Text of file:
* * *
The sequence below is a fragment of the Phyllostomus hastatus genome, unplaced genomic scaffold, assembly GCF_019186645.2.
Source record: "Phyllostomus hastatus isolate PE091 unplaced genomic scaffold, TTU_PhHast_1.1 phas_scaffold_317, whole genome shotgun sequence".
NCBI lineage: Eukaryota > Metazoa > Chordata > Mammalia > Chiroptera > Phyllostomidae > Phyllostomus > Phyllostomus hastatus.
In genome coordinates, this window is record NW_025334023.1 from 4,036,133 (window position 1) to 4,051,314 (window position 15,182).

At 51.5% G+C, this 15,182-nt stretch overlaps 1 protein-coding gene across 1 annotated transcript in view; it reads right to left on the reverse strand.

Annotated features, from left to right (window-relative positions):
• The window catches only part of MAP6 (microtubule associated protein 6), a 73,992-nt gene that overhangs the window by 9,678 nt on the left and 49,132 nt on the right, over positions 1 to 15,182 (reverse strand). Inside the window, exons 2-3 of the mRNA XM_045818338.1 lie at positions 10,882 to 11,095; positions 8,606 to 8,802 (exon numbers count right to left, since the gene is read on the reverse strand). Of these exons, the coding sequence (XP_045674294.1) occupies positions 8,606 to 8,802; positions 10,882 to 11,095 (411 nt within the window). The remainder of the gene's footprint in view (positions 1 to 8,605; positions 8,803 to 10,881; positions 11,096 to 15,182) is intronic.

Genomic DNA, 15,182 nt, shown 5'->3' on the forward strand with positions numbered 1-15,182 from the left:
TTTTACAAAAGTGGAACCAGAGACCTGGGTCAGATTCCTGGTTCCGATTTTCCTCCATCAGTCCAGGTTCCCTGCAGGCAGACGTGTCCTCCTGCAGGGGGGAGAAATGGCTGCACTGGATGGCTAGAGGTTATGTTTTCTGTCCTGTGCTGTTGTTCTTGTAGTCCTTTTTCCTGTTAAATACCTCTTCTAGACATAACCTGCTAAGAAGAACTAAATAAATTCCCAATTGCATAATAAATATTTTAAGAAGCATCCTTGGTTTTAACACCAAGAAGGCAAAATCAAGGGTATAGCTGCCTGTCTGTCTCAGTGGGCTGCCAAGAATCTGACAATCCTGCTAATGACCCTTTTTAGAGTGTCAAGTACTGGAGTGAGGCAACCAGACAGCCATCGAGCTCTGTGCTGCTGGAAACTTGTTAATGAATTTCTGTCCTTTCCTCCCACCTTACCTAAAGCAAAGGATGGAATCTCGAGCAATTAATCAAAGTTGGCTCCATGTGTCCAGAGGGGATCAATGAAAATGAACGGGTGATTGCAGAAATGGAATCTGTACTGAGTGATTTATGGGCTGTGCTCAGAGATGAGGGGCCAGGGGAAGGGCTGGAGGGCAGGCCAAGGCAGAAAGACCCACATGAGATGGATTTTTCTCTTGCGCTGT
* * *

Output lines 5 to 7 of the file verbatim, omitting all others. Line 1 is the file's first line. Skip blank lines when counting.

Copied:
At 51.5% G+C, this 15,182-nt stretch overlaps 1 protein-coding gene across 1 annotated transcript in view; it reads right to left on the reverse strand.

Annotated features, from left to right (window-relative positions):
• The window catches only part of MAP6 (microtubule associated protein 6), a 73,992-nt gene that overhangs the window by 9,678 nt on the left and 49,132 nt on the right, over positions 1 to 15,182 (reverse strand). Inside the window, exons 2-3 of the mRNA XM_045818338.1 lie at positions 10,882 to 11,095; positions 8,606 to 8,802 (exon numbers count right to left, since the gene is read on the reverse strand). Of these exons, the coding sequence (XP_045674294.1) occupies positions 8,606 to 8,802; positions 10,882 to 11,095 (411 nt within the window). The remainder of the gene's footprint in view (positions 1 to 8,605; positions 8,803 to 10,881; positions 11,096 to 15,182) is intronic.